Lipid content and composition of cultured Penaeus merguiensis fed with animal food

first_imgThe lipid content and composition of cultured Penaeus merguiensis were examined by lipid extraction, thin-layer chromatography and capillary gas chromatography. The lipid content, 1.99% fresh weight, was higher than in other penaeids, but not especially so. The major lipid classes were phospholipid (47% total lipid), free sterol (27%) and triacylglycerol (17%), with smaller amounts of alkyldiacylglycerol, partial glycerides and free fatty acid. The fatty acid composition was moderately unsaturated and there were no signs of the accumulation of plant fatty acids typical of prawns fed diets supplemented with seed soils. In the light of these results, and of previous feeding studies on penaeids, it is concluded that animal lipid is probably an essential component in the diet of P. merguiensis, enabling it to maintain a normal lipid class and fatty acid composition.last_img read more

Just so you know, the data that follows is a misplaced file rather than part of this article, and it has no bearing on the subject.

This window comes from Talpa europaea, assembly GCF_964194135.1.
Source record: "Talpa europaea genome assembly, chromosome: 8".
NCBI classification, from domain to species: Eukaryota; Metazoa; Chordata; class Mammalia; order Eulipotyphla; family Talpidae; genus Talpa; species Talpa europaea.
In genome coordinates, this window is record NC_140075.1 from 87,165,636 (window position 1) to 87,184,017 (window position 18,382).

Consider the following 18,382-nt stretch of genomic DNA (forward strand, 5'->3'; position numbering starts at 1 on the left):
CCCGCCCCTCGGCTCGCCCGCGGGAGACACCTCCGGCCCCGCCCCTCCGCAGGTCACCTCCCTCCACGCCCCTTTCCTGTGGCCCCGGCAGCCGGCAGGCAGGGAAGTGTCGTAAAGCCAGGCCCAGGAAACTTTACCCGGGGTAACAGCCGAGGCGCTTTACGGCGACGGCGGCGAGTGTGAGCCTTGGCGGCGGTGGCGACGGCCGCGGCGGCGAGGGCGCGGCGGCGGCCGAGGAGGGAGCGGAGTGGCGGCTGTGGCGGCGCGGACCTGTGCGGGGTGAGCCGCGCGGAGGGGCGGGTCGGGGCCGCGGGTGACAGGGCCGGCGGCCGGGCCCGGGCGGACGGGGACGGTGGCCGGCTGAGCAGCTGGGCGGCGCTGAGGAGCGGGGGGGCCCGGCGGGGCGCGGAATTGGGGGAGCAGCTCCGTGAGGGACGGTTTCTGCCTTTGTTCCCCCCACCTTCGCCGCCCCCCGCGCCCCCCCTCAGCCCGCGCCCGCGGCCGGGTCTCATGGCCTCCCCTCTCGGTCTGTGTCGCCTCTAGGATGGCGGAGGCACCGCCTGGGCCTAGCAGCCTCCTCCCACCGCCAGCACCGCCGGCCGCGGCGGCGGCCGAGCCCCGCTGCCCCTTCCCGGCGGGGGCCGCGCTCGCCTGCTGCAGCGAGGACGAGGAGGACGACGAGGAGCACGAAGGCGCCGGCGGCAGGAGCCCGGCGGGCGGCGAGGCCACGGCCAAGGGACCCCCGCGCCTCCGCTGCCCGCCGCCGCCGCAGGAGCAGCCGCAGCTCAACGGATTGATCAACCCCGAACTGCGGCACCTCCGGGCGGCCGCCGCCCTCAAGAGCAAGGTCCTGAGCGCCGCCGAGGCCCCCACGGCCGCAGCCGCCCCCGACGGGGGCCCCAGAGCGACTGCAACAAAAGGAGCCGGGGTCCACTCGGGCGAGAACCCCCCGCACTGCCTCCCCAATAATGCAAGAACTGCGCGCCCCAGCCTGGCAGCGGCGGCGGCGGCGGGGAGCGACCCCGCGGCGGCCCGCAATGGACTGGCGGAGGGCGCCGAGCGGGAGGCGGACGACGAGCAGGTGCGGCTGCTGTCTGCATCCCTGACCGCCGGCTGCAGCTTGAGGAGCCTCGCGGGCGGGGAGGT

The one skill that will get you hired: Lego assembler

first_imgUT FCU believes in a work-hard, play-hard culture—sometimes not in that order.by: Jonathan PatrickMy credit union believes in a work-hard, play-hard culture.It’s an atmosphere that existed when I joined UT Federal Credit Union four years ago and one that I have worked hard to continue—and push the boundaries.My team has been known to hold “Turkey Bowling” tournaments where team members hurl a frozen Cornish hen down the second-floor hall at a group of plastic bowling pens.Another team dressed as their mothers on Mother’s Day last year. That one almost went a bit too far…Why do this? Happy team members make better team members. It is undebatable.Are these management methods unconventional? Maybe to those who don’t see the results.But then again, my credit union has never been conventional. Let’s look at the facts: continue reading » 24SHARESShareShareSharePrintMailGooglePinterestDiggRedditStumbleuponDeliciousBufferTumblrlast_img read more